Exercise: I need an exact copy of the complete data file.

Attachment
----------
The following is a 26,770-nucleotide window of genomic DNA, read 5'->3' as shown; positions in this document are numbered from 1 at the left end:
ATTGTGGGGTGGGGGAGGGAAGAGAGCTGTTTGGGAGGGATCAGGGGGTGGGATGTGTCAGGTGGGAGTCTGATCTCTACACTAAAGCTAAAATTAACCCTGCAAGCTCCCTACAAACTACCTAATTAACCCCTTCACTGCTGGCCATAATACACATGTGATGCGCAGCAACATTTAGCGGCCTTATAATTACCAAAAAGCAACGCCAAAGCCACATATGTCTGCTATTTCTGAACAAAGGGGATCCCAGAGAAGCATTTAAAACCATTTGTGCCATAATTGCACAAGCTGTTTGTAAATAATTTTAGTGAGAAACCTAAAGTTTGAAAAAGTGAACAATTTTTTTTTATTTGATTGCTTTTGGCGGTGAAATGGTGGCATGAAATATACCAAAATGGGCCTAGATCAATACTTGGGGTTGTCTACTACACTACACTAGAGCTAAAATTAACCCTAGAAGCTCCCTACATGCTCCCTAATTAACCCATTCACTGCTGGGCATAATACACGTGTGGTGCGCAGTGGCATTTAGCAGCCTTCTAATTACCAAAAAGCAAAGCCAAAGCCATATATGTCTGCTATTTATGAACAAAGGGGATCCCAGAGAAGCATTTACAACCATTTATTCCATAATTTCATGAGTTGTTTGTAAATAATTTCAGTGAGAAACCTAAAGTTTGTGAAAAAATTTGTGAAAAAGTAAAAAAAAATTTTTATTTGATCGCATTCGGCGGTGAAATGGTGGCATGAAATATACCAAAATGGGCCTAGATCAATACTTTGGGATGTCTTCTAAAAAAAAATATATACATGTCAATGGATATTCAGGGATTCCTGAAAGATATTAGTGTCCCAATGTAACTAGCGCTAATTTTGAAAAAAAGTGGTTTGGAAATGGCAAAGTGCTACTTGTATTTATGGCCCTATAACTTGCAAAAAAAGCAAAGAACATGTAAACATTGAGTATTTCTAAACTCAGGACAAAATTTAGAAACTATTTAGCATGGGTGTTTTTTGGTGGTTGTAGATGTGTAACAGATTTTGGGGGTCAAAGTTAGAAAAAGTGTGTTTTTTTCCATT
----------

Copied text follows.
The following is a 26,770-nucleotide window of genomic DNA, read 5'->3' as shown; positions in this document are numbered from 1 at the left end:
ATTGTGGGGTGGGGGAGGGAAGAGAGCTGTTTGGGAGGGATCAGGGGGTGGGATGTGTCAGGTGGGAGTCTGATCTCTACACTAAAGCTAAAATTAACCCTGCAAGCTCCCTACAAACTACCTAATTAACCCCTTCACTGCTGGCCATAATACACATGTGATGCGCAGCAACATTTAGCGGCCTTATAATTACCAAAAAGCAACGCCAAAGCCACATATGTCTGCTATTTCTGAACAAAGGGGATCCCAGAGAAGCATTTAAAACCATTTGTGCCATAATTGCACAAGCTGTTTGTAAATAATTTTAGTGAGAAACCTAAAGTTTGAAAAAGTGAACAATTTTTTTTTATTTGATTGCTTTTGGCGGTGAAATGGTGGCATGAAATATACCAAAATGGGCCTAGATCAATACTTGGGGTTGTCTACTACACTACACTAGAGCTAAAATTAACCCTAGAAGCTCCCTACATGCTCCCTAATTAACCCATTCACTGCTGGGCATAATACACGTGTGGTGCGCAGTGGCATTTAGCAGCCTTCTAATTACCAAAAAGCAAAGCCAAAGCCATATATGTCTGCTATTTATGAACAAAGGGGATCCCAGAGAAGCATTTACAACCATTTATTCCATAATTTCATGAGTTGTTTGTAAATAATTTCAGTGAGAAACCTAAAGTTTGTGAAAAAATTTGTGAAAAAGTAAAAAAAAATTTTTATTTGATCGCATTCGGCGGTGAAATGGTGGCATGAAATATACCAAAATGGGCCTAGATCAATACTTTGGGATGTCTTCTAAAAAAAAATATATACATGTCAATGGATATTCAGGGATTCCTGAAAGATATTAGTGTCCCAATGTAACTAGCGCTAATTTTGAAAAAAAGTGGTTTGGAAATGGCAAAGTGCTACTTGTATTTATGGCCCTATAACTTGCAAAAAAAGCAAAGAACATGTAAACATTGAGTATTTCTAAACTCAGGACAAAATTTAGAAACTATTTAGCATGGGTGTTTTTTGGTGGTTGTAGATGTGTAACAGATTTTGGGGGTCAAAGTTAGAAAAAGTGTGTTTTTTTCCATT